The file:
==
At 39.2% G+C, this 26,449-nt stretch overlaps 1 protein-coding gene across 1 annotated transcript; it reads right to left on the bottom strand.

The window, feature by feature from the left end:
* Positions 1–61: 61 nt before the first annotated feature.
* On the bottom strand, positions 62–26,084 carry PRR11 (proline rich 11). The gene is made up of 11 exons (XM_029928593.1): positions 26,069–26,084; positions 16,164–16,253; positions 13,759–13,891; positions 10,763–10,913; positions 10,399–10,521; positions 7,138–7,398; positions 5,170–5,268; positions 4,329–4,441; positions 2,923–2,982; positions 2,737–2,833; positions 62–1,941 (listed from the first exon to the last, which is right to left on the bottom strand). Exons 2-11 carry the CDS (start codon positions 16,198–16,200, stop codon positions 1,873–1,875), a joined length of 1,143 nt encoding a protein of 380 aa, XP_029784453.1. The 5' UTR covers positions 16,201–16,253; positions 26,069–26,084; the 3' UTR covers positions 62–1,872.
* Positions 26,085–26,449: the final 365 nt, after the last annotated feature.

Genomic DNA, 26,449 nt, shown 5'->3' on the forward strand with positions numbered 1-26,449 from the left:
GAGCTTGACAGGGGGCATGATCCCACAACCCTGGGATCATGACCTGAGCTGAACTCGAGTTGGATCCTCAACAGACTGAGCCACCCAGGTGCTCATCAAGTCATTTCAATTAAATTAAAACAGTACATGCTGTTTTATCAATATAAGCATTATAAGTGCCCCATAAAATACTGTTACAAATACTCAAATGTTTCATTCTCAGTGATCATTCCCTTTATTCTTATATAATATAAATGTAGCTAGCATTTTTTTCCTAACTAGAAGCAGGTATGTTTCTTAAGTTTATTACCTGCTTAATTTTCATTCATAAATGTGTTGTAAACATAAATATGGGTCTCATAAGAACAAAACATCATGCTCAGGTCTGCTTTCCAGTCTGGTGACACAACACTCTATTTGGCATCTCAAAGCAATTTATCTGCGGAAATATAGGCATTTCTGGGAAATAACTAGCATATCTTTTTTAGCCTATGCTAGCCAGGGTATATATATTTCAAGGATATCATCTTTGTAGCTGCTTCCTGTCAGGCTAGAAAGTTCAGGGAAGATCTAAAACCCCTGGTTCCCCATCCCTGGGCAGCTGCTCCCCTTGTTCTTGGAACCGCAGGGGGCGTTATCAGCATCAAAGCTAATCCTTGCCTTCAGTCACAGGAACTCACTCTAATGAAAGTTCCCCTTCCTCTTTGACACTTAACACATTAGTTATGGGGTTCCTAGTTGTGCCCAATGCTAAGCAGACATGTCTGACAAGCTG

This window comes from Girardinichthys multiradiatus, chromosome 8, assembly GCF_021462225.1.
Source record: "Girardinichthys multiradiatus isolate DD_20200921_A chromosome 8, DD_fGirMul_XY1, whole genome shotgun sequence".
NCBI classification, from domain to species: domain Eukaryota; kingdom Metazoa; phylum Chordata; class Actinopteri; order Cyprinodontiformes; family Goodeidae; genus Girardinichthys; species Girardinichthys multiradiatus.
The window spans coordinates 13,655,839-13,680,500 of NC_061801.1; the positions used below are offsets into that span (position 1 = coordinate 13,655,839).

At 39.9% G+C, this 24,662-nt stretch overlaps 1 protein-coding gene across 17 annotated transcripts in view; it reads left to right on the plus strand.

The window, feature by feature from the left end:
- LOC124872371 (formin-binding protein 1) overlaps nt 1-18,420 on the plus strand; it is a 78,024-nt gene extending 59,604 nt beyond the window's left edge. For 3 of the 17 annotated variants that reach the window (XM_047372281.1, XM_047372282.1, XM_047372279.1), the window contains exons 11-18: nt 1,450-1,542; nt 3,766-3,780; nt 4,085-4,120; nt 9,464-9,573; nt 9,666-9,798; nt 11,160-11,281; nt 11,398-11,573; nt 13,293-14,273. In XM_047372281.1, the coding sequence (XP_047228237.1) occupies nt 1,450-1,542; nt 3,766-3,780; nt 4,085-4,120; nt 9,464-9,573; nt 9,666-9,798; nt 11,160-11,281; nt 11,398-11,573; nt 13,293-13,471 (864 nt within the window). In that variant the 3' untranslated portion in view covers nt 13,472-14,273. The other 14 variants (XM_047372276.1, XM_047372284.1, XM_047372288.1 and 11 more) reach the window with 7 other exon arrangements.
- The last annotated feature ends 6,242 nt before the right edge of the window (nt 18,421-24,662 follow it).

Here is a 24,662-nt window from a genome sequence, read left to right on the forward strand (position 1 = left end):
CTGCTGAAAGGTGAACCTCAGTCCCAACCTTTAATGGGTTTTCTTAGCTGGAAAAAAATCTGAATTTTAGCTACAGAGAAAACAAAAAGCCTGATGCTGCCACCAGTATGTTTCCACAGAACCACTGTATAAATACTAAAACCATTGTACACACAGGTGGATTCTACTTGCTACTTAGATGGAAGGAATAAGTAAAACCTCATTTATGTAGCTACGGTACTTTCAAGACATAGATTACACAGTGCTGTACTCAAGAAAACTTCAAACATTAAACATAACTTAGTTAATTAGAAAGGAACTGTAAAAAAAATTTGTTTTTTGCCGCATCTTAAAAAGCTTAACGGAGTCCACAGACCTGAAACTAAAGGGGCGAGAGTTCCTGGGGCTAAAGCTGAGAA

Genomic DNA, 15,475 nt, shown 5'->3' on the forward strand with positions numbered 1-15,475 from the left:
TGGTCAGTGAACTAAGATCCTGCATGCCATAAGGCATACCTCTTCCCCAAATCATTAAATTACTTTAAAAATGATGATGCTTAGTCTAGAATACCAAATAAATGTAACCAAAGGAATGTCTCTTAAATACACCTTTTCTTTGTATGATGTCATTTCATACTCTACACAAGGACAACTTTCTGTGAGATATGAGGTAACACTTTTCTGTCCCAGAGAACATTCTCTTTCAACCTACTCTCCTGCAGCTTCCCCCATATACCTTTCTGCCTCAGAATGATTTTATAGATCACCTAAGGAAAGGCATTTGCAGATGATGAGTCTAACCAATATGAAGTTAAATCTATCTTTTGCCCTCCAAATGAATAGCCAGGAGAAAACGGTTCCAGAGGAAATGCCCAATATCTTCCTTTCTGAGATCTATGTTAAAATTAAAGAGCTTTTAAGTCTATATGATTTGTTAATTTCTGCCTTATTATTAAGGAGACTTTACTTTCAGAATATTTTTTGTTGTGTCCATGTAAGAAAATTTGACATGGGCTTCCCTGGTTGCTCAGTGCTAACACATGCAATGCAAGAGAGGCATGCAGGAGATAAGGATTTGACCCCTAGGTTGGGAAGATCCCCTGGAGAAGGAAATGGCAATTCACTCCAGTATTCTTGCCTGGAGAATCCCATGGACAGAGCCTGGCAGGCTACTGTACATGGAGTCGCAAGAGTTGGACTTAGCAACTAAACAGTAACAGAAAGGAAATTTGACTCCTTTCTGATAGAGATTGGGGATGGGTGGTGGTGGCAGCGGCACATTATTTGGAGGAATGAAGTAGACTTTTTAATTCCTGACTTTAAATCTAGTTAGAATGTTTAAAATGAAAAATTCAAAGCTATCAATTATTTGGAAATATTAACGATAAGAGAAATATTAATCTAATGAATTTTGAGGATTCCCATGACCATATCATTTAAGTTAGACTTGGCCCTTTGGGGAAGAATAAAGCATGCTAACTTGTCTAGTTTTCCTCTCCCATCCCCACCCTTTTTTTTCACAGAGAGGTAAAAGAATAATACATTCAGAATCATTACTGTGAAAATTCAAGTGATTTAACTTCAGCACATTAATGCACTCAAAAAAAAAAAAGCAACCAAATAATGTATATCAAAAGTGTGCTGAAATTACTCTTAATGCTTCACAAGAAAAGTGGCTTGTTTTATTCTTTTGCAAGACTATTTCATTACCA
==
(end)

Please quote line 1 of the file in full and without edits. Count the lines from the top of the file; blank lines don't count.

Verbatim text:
At 39.2% G+C, this 26,449-nt stretch overlaps 1 protein-coding gene across 1 annotated transcript; it reads right to left on the bottom strand.